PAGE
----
Go West Young Girl, Go West!

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Chili is a dish I have recently revisited. As a Chef you spend most of your waking hours in a professional kitchen dreaming up innovative, new dishes. Testing out new products, curating ingredients, perfecting techniques. It is easy to overlook certain comfort foods. Its not that we write them off, but when things feel dated you tend to avoid them. But often times, innovation is in fact inspired by history and memories. To embrace the food we grow up eating and to create a well balanced homage using current techniques and good ingredients, that is when a Chef can really shine.

Chili takes me West. Where I grew up, and often a place I long for. It takes me to imaginary desert vistas, cattle drives, and campfires. Chili is an icon of the American West but its roots clearly lie somewhere further south. At its most basic incarnation it is meat cooked down in chiles, onions, and garlic. This is the start of many iconic Mexican dishes. Its personality morphs as you travel through the American Southwest and no other states claims it quite so triumphantly as Texas. You like beans in your chili? Well Texans do not. Head over to New Mexico and it will be easy to find that deep ruddy red you know so well to be replaced by green, thanks to the popular local hatch chile. In a bowl or on a pile of fries, at its core its comfort food and one I love.

The recipe below is a great starter chili, designed for the home cook. I like to dress up a bowl with a pile of cheese, sour cream, and corn bread. This dish is ever interchangeable. Pick your protein: beef, lamb, pork, goat, turkey, or beans. Add more heat or throw in a few different chile powders: chipotle morita, arbol, dried jalapeno. This recipe is designed to resemble the chili’s of my childhood and as it should be, in creating this recipe I am inspired to find a way to make chili into my next great restaurant dish.

Enjoy!

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Turkey Chili

Yields about 5 quarts

4 tablespoons canola oil
2 pounds organic ground turkey
1 onion small dice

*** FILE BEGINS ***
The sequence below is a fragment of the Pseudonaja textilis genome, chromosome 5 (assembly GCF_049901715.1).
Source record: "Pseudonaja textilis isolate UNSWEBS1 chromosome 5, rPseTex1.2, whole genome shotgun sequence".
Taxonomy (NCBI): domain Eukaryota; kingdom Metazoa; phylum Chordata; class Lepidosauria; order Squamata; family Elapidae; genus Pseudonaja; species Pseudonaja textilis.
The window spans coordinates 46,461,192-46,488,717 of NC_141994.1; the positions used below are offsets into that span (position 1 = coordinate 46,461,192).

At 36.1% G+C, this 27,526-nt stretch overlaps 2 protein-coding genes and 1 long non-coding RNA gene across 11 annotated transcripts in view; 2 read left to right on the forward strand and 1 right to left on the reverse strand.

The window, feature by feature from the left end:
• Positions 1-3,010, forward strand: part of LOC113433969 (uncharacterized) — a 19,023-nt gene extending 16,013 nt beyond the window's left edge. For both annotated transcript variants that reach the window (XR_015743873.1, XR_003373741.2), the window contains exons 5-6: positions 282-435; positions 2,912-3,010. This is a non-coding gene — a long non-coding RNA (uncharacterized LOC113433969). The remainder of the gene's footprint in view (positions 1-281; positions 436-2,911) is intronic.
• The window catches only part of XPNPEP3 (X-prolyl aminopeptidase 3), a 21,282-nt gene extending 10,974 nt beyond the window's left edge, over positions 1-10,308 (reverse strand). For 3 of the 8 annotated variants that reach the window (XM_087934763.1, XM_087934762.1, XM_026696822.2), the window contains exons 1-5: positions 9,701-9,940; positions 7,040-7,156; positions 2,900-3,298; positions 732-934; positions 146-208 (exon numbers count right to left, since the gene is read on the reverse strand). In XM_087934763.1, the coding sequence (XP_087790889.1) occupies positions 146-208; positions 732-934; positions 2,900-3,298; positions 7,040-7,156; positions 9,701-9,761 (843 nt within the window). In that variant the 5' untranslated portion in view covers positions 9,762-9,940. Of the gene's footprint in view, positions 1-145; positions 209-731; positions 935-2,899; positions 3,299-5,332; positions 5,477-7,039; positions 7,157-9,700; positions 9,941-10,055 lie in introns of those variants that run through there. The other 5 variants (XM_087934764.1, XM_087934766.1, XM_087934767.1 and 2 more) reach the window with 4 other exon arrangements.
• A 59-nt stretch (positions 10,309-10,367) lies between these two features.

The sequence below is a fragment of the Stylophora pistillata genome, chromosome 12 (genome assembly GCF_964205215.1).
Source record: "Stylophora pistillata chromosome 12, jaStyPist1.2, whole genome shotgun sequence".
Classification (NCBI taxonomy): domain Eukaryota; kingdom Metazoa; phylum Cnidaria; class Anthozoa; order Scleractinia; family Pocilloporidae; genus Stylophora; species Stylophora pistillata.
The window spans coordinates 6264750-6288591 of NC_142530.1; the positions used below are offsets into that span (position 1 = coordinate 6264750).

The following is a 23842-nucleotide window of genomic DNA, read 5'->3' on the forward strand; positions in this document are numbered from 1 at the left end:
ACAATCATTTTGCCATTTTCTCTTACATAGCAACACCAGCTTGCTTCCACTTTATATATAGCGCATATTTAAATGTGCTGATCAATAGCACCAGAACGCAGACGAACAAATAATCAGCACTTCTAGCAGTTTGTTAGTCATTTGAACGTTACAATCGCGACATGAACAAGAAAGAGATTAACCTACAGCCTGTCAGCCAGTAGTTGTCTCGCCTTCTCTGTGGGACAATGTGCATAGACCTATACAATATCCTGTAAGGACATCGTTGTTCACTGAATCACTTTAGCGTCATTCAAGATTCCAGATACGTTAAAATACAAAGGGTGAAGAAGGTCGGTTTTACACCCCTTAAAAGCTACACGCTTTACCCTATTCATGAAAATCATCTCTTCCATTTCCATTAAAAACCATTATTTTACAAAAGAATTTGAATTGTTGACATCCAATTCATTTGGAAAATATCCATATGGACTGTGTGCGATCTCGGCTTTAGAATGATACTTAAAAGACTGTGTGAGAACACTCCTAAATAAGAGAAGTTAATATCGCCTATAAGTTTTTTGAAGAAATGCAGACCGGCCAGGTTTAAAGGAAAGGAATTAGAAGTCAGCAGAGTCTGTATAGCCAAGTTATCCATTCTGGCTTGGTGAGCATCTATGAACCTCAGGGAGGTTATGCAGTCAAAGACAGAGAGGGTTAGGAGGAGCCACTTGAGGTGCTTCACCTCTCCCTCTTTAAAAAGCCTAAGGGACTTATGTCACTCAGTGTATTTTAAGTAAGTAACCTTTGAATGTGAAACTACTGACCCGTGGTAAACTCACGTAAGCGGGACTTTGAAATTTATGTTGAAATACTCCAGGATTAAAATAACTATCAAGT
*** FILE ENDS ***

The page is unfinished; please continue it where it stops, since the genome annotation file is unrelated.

4 cloves garlic minced, around 2 tablespoons
2 jalapenos, deseeded and small dice, around 1/4 cup
2 tablespoons tomato paste
2 chipotles in adobo, minced
1 tablespoon of adobo sauce (from the canned chipotles)
4 teaspoons salt
¾ teaspoon cumin
½ teaspoon sweet paprika
1 teaspoon dried oregano
2 teaspoon Chimayo*
1 28 oz can small dice tomatoes
1 cup of beer, dos equis amber
4 cups of chicken stock
4 cups cooked black beans

In a heavy bottom large pot heat 3 tablespoon of canola oil over medium heat. Add in the ground turkey. Cook until lightly browned, around 6 minutes. Remove the turkey from the pot and set aside. Add in your remaining 1 tablespoon of canola oil. Heat pot over low heat. Add in onion, garlic, and jalapeno. Sweat down until the onion is translucent, around 5 minutes. Turn up the heat to medium. Add in tomato paste, cumin, sweet paprika, oregano, Chimayo, chipotles, and adobo sauce. Sauté for one minute, stirring to coat the vegetables in the tomato paste. Add in beer and stir. Simmer for 2 minutes. Add in canned tomatoes, cooked turkey, black beans, and chicken stock. Bring to a simmer and reduce to low heat. Cook for one hour uncovered. Set aside or serve immediately topped with scallions, sharp cheddar, sour cream, and corn bread.

* Chimayo is a chile variety popular in New Mexico, and I was the recent recipient of a cup of this delicious chile powder. If you can not get your hands on any, feel free to sub out with your favorite. To learn more about Chimayo check out the link below.

Chimayo Chile

 

 

 

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